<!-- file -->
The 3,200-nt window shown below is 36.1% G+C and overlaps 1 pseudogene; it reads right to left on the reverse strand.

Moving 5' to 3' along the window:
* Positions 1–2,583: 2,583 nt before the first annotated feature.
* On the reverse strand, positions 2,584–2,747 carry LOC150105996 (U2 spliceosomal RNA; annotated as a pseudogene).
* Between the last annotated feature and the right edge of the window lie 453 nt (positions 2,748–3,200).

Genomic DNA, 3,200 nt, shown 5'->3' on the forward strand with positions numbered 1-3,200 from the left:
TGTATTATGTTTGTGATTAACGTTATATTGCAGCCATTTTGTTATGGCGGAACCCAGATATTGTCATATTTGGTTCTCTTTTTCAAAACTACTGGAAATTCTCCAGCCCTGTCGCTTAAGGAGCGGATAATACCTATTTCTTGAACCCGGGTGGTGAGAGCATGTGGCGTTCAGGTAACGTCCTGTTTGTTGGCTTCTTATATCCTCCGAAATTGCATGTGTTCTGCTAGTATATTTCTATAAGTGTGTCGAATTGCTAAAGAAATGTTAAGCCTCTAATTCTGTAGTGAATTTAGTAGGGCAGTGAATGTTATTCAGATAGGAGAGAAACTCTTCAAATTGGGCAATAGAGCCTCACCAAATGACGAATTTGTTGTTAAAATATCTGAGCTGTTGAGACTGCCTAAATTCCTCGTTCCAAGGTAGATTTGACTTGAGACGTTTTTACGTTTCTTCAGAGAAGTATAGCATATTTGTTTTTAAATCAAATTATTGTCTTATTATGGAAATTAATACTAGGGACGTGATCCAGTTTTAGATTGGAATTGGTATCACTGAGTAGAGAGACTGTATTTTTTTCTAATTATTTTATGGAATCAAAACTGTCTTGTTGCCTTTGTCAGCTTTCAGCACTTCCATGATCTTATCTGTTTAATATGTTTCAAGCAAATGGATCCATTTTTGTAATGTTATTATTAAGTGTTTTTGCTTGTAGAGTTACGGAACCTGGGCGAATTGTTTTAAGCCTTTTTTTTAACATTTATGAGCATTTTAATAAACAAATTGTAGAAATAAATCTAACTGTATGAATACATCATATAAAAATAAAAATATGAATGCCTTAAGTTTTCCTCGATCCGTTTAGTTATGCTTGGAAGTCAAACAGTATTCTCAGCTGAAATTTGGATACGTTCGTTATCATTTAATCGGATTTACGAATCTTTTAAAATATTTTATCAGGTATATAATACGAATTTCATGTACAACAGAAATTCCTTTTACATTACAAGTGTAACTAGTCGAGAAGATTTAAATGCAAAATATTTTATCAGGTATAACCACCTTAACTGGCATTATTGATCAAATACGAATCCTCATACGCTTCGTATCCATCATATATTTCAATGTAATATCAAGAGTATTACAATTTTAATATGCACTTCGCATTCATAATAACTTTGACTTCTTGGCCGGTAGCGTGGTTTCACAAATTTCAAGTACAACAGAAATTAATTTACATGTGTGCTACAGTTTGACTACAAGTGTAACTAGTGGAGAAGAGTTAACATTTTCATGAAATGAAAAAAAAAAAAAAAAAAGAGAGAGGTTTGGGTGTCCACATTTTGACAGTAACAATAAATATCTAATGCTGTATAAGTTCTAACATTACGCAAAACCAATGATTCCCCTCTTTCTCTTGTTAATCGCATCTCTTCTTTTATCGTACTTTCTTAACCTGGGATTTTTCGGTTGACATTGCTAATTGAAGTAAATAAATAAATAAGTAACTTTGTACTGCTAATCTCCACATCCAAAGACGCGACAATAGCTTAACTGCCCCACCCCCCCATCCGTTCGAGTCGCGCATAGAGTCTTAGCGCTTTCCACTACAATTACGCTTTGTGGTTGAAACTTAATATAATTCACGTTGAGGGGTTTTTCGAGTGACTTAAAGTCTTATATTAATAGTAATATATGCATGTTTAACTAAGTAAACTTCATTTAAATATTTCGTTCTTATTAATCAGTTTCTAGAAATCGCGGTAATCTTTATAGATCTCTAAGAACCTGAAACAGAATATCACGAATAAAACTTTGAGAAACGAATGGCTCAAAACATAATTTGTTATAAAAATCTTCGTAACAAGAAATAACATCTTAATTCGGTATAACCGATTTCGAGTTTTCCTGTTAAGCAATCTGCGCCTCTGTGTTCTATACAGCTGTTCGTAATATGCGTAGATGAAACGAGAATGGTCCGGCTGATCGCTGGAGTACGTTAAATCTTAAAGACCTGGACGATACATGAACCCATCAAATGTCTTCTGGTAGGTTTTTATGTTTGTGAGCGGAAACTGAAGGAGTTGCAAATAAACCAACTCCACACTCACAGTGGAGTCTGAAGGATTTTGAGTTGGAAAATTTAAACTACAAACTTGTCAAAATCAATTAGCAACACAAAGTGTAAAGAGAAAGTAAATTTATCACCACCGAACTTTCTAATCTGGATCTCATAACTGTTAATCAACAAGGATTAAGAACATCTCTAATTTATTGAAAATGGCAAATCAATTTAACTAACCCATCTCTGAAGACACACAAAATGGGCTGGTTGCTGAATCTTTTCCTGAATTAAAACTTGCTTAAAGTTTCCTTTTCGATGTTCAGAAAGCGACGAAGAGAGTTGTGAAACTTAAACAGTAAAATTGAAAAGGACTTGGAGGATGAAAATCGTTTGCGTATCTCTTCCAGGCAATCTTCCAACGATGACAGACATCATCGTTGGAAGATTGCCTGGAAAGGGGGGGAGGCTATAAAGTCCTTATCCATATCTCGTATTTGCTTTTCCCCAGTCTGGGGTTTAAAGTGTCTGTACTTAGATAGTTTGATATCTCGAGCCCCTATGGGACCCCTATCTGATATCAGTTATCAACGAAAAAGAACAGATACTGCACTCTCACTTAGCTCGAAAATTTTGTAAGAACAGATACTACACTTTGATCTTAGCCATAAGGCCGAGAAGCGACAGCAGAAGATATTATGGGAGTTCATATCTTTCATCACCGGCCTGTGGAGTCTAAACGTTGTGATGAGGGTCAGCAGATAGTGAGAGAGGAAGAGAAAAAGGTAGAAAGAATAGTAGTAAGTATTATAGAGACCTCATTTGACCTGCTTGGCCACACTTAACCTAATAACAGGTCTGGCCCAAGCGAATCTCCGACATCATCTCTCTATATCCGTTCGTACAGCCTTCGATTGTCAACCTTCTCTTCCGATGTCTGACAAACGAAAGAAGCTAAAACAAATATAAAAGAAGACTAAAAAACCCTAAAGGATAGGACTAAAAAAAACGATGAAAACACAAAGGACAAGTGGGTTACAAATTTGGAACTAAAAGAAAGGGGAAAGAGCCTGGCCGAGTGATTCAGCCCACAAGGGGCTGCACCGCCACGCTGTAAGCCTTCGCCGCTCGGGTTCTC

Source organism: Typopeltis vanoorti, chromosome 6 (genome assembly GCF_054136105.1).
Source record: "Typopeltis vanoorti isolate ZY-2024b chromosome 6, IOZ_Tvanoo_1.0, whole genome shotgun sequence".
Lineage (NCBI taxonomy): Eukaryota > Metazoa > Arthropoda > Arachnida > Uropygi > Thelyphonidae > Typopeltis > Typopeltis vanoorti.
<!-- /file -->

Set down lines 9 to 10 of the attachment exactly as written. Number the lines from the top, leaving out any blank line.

Source record: "Typopeltis vanoorti isolate ZY-2024b chromosome 6, IOZ_Tvanoo_1.0, whole genome shotgun sequence".
Lineage (NCBI taxonomy): Eukaryota > Metazoa > Arthropoda > Arachnida > Uropygi > Thelyphonidae > Typopeltis > Typopeltis vanoorti.